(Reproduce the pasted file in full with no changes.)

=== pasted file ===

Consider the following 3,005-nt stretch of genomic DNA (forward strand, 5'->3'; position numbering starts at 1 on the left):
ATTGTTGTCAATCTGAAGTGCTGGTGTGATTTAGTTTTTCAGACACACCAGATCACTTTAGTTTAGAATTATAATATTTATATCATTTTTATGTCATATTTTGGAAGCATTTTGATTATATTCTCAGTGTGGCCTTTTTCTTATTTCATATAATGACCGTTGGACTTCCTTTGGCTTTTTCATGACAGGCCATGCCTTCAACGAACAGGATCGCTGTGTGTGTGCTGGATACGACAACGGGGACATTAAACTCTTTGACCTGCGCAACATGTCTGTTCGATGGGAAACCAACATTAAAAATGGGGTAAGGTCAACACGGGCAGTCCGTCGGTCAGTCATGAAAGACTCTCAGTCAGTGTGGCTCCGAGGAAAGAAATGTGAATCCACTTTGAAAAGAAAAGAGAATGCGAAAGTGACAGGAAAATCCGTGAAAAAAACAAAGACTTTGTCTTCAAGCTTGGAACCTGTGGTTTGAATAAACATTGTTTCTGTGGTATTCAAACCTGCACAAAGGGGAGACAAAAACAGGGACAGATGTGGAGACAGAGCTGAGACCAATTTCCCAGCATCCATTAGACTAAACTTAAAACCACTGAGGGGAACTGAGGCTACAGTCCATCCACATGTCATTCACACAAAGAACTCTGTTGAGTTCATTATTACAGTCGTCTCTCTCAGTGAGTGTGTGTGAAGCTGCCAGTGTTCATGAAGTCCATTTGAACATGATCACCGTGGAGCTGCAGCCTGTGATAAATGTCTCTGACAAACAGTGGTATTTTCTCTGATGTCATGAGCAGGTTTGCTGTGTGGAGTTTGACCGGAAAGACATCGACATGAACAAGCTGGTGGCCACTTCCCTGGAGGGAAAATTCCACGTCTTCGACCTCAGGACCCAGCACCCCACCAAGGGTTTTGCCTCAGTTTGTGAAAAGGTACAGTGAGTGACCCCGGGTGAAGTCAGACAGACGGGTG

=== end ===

Consider the following 3,005-nt stretch of genomic DNA (forward strand, 5'->3'; position numbering starts at 1 on the left):
ATTGTTGTCAATCTGAAGTGCTGGTGTGATTTAGTTTTTCAGACACACCAGATCACTTTAGTTTAGAATTATAATATTTATATCATTTTTATGTCATATTTTGGAAGCATTTTGATTATATTCTCAGTGTGGCCTTTTTCTTATTTCATATAATGACCGTTGGACTTCCTTTGGCTTTTTCATGACAGGCCATGCCTTCAACGAACAGGATCGCTGTGTGTGTGCTGGATACGACAACGGGGACATTAAACTCTTTGACCTGCGCAACATGTCTGTTCGATGGGAAACCAACATTAAAAATGGGGTAAGGTCAACACGGGCAGTCCGTCGGTCAGTCATGAAAGACTCTCAGTCAGTGTGGCTCCGAGGAAAGAAATGTGAATCCACTTTGAAAAGAAAAGAGAATGCGAAAGTGACAGGAAAATCCGTGAAAAAAACAAAGACTTTGTCTTCAAGCTTGGAACCTGTGGTTTGAATAAACATTGTTTCTGTGGTATTCAAACCTGCACAAAGGGGAGACAAAAACAGGGACAGATGTGGAGACAGAGCTGAGACCAATTTCCCAGCATCCATTAGACTAAACTTAAAACCACTGAGGGGAACTGAGGCTACAGTCCATCCACATGTCATTCACACAAAGAACTCTGTTGAGTTCATTATTACAGTCGTCTCTCTCAGTGAGTGTGTGTGAAGCTGCCAGTGTTCATGAAGTCCATTTGAACATGATCACCGTGGAGCTGCAGCCTGTGATAAATGTCTCTGACAAACAGTGGTATTTTCTCTGATGTCATGAGCAGGTTTGCTGTGTGGAGTTTGACCGGAAAGACATCGACATGAACAAGCTGGTGGCCACTTCCCTGGAGGGAAAATTCCACGTCTTCGACCTCAGGACCCAGCACCCCACCAAGGGTTTTGCCTCAGTTTGTGAAAAGGTACAGTGAGTGACCCCGGGTGAAGTCAGACAGACGGGTG